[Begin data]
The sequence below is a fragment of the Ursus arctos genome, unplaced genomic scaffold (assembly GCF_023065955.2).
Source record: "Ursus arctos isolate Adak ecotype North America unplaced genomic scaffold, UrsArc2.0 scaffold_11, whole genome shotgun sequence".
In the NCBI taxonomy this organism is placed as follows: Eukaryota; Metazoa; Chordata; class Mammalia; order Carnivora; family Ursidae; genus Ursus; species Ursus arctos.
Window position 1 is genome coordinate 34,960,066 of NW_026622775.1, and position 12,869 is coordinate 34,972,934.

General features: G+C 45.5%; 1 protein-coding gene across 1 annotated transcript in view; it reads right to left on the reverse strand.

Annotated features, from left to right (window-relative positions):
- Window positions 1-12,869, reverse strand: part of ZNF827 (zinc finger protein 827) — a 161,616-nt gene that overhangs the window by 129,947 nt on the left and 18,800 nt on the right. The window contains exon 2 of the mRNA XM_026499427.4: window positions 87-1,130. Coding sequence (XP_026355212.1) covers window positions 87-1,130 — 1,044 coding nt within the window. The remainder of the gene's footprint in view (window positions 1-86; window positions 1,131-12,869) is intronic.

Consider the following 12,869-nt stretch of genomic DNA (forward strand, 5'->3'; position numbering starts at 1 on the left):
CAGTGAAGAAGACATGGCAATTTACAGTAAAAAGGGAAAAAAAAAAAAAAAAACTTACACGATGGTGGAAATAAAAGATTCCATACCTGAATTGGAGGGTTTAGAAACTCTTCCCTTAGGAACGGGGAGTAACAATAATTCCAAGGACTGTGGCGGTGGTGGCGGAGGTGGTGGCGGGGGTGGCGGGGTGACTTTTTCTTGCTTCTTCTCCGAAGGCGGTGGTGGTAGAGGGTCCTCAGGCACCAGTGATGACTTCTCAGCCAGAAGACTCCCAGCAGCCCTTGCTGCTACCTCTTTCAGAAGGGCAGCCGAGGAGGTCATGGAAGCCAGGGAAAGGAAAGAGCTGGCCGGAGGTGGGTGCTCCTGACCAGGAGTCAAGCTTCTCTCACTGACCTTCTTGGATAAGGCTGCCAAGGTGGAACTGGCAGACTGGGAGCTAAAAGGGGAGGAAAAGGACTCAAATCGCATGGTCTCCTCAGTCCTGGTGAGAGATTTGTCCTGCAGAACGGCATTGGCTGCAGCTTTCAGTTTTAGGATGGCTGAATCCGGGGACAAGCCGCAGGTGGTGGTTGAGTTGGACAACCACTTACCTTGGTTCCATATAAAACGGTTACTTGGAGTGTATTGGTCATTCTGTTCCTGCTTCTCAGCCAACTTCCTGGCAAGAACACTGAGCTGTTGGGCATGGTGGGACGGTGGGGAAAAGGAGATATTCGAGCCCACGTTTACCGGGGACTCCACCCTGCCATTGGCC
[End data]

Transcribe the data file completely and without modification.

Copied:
The sequence below is a fragment of the Ursus arctos genome, unplaced genomic scaffold (assembly GCF_023065955.2).
Source record: "Ursus arctos isolate Adak ecotype North America unplaced genomic scaffold, UrsArc2.0 scaffold_11, whole genome shotgun sequence".
In the NCBI taxonomy this organism is placed as follows: Eukaryota; Metazoa; Chordata; class Mammalia; order Carnivora; family Ursidae; genus Ursus; species Ursus arctos.
Window position 1 is genome coordinate 34,960,066 of NW_026622775.1, and position 12,869 is coordinate 34,972,934.

General features: G+C 45.5%; 1 protein-coding gene across 1 annotated transcript in view; it reads right to left on the reverse strand.

Annotated features, from left to right (window-relative positions):
- Window positions 1-12,869, reverse strand: part of ZNF827 (zinc finger protein 827) — a 161,616-nt gene that overhangs the window by 129,947 nt on the left and 18,800 nt on the right. The window contains exon 2 of the mRNA XM_026499427.4: window positions 87-1,130. Coding sequence (XP_026355212.1) covers window positions 87-1,130 — 1,044 coding nt within the window. The remainder of the gene's footprint in view (window positions 1-86; window positions 1,131-12,869) is intronic.

Consider the following 12,869-nt stretch of genomic DNA (forward strand, 5'->3'; position numbering starts at 1 on the left):
CAGTGAAGAAGACATGGCAATTTACAGTAAAAAGGGAAAAAAAAAAAAAAAAACTTACACGATGGTGGAAATAAAAGATTCCATACCTGAATTGGAGGGTTTAGAAACTCTTCCCTTAGGAACGGGGAGTAACAATAATTCCAAGGACTGTGGCGGTGGTGGCGGAGGTGGTGGCGGGGGTGGCGGGGTGACTTTTTCTTGCTTCTTCTCCGAAGGCGGTGGTGGTAGAGGGTCCTCAGGCACCAGTGATGACTTCTCAGCCAGAAGACTCCCAGCAGCCCTTGCTGCTACCTCTTTCAGAAGGGCAGCCGAGGAGGTCATGGAAGCCAGGGAAAGGAAAGAGCTGGCCGGAGGTGGGTGCTCCTGACCAGGAGTCAAGCTTCTCTCACTGACCTTCTTGGATAAGGCTGCCAAGGTGGAACTGGCAGACTGGGAGCTAAAAGGGGAGGAAAAGGACTCAAATCGCATGGTCTCCTCAGTCCTGGTGAGAGATTTGTCCTGCAGAACGGCATTGGCTGCAGCTTTCAGTTTTAGGATGGCTGAATCCGGGGACAAGCCGCAGGTGGTGGTTGAGTTGGACAACCACTTACCTTGGTTCCATATAAAACGGTTACTTGGAGTGTATTGGTCATTCTGTTCCTGCTTCTCAGCCAACTTCCTGGCAAGAACACTGAGCTGTTGGGCATGGTGGGACGGTGGGGAAAAGGAGATATTCGAGCCCACGTTTACCGGGGACTCCACCCTGCCATTGGCC